- In org-mode, you create a physical link between your notes on what person X said and your notes on what person Y said.
- When person Z comes along claiming that c=d, you might remember person X said something similar about d, but not what person Y said or that it was in any way related to this new information from from person Z. You look at your notes from person X, and instantly see the link to person Y. You now can see the connection to what person Z has said, and note the links appropriately.
- This process continues, and before long you have a nicely interwoven web of information form different sources, on different subjects, but with common denominators from over-arching concepts.
Org-mode helps me achieve this linking as painlessly as anything else I’ve found thus far.
Apart from the steep learning curve for non-technical users, the main drawback would be a slight lack of mobile compatability.
If you’re after seamless syncing across multiple devices, then this probably isn’t for you. I’m hesitant to even mention this as a drawback though, because it’s not what org-mode is intended to be. At all.
In essence, an .org file is just a text file. This means that you can access it on almost any device and read the contents. It will just be lacking the useful formatting that makes it what it is.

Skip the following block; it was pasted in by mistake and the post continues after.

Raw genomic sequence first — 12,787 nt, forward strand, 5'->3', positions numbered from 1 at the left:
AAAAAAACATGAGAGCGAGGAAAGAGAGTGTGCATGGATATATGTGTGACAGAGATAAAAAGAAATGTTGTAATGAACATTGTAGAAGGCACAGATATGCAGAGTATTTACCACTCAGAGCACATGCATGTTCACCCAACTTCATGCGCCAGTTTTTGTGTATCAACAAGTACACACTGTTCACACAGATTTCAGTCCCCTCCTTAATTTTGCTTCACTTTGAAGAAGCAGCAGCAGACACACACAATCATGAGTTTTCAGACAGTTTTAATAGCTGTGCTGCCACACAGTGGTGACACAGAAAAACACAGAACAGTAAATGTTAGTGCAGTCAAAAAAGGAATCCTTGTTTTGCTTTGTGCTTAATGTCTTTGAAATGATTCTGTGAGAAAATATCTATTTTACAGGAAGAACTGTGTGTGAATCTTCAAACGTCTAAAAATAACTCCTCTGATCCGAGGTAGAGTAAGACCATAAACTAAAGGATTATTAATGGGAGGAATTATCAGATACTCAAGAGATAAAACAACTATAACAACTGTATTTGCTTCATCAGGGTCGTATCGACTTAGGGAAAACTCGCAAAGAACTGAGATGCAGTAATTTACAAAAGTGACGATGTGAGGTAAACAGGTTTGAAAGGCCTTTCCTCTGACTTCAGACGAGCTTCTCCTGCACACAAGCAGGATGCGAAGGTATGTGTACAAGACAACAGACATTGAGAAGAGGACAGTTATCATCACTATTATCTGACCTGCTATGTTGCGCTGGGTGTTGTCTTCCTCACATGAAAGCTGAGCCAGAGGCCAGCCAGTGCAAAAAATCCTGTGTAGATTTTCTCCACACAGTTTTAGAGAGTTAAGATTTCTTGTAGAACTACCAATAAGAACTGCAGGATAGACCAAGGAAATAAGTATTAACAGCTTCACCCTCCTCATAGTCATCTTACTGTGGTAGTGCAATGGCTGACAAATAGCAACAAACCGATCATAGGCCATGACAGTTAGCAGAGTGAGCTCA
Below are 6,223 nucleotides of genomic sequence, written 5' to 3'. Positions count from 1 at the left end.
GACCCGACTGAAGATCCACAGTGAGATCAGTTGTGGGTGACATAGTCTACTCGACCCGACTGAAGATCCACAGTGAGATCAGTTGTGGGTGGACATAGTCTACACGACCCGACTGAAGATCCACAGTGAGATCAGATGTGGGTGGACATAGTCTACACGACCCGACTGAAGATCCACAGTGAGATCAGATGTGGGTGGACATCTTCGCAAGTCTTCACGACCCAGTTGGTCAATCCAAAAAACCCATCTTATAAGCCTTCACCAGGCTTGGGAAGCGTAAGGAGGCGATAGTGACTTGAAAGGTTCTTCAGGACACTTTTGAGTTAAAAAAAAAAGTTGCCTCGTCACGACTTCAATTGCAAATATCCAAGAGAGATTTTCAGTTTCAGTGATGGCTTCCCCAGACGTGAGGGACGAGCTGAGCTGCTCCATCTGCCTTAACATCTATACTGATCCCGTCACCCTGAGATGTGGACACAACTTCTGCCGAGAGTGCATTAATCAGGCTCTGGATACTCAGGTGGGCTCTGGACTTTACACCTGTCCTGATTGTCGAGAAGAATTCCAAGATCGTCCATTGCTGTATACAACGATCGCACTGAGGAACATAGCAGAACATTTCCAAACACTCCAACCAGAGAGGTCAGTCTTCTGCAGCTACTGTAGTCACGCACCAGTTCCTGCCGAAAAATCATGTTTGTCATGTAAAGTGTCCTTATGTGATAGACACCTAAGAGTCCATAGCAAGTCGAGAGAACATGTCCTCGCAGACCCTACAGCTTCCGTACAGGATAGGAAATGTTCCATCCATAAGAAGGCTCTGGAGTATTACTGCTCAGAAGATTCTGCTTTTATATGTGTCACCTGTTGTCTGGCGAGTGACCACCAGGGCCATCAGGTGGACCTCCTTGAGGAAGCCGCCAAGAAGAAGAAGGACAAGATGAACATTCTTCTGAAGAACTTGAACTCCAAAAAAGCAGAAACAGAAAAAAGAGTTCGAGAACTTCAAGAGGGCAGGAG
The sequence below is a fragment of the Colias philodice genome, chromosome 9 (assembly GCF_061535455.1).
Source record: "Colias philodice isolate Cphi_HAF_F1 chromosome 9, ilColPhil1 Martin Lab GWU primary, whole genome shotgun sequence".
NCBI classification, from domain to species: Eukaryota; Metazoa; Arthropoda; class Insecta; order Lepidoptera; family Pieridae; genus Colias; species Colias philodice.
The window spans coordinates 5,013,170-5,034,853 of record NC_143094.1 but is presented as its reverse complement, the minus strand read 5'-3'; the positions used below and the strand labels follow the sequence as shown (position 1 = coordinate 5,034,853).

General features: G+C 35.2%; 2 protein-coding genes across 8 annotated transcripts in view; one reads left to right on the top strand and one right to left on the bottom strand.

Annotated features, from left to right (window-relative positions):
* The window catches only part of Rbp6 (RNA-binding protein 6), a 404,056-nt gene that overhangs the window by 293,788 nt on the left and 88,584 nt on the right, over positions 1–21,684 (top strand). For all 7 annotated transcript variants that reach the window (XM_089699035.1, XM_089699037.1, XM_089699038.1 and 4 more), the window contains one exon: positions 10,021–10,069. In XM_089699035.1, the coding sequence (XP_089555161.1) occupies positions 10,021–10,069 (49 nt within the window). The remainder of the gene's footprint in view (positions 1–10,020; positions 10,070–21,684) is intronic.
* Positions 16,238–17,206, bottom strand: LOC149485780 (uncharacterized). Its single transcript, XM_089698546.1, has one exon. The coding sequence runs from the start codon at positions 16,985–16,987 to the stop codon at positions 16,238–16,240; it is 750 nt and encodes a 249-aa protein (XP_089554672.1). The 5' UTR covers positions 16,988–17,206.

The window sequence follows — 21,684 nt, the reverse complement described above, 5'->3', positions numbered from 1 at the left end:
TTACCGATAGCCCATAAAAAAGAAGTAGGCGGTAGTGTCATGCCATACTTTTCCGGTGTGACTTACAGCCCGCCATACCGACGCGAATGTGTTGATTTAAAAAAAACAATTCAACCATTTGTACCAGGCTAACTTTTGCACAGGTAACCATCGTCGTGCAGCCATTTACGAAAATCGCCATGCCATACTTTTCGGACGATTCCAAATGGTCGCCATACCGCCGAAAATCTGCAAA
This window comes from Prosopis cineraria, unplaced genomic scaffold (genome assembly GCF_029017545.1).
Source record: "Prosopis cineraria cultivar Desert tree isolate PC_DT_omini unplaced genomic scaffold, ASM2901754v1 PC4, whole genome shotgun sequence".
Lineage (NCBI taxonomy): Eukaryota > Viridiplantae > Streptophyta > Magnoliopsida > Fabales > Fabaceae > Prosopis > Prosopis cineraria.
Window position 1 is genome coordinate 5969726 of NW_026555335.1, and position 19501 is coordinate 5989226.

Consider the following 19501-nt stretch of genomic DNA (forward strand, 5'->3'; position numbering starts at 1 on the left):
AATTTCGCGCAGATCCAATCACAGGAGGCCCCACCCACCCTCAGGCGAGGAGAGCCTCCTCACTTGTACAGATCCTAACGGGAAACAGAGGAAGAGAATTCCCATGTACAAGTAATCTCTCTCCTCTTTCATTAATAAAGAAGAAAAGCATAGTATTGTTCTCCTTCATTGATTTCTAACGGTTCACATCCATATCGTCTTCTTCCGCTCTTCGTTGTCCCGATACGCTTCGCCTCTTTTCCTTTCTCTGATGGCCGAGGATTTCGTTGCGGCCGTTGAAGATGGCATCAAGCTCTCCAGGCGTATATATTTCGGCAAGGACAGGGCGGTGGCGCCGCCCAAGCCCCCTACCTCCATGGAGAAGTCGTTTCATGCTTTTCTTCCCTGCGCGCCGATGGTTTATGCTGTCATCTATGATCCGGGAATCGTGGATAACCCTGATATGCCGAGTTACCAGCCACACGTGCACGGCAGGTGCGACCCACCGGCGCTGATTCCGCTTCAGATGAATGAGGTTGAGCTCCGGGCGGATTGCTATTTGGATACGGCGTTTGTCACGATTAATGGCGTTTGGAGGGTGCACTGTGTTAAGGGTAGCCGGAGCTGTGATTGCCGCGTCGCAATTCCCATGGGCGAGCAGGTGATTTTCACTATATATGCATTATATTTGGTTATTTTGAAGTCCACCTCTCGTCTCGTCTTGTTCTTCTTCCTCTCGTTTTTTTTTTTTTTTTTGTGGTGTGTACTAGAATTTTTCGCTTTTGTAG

I use a basic notes app (Standard Notes) for when I’m out, and then add those notes to my .org file when I’m back at my computer. This also offers another filter level for me - a chance to edit the notes or consider whether they’re really necessary before adding to my knowedge database.
So much more
The most exciting part of org-mode for me is that I know I am only using about 5% of its power. Considering the effect that that 5% has had on my learning, productivity and day-to-day life, it’s even more remarkable.
What’s in the remaining 95%? Some of it I will probably never have a use for. Some of it I don’t even know exists, and if I knew it existed, I wouldn’t have a clue what its use was. Some of it I am activiely trying to learn because I know it will help me.
I’m also regularly surprised to see hust how many other pieces of software have some form of org-mode compatability. This gives me regular reassurance that I’m learning something worthwhile.
The biggest compliment I can pay org-mode? I use it every day. It is the centrepiece of everything I do on my computer. It has aided my learning hugely. In a sense, I feel it has liberated me because it allows me to focus on what I want to focus on. Because it just works.
Don’t take my word for it. Have a look at what other people say: https://orgmode.org/worg/org-quotes.html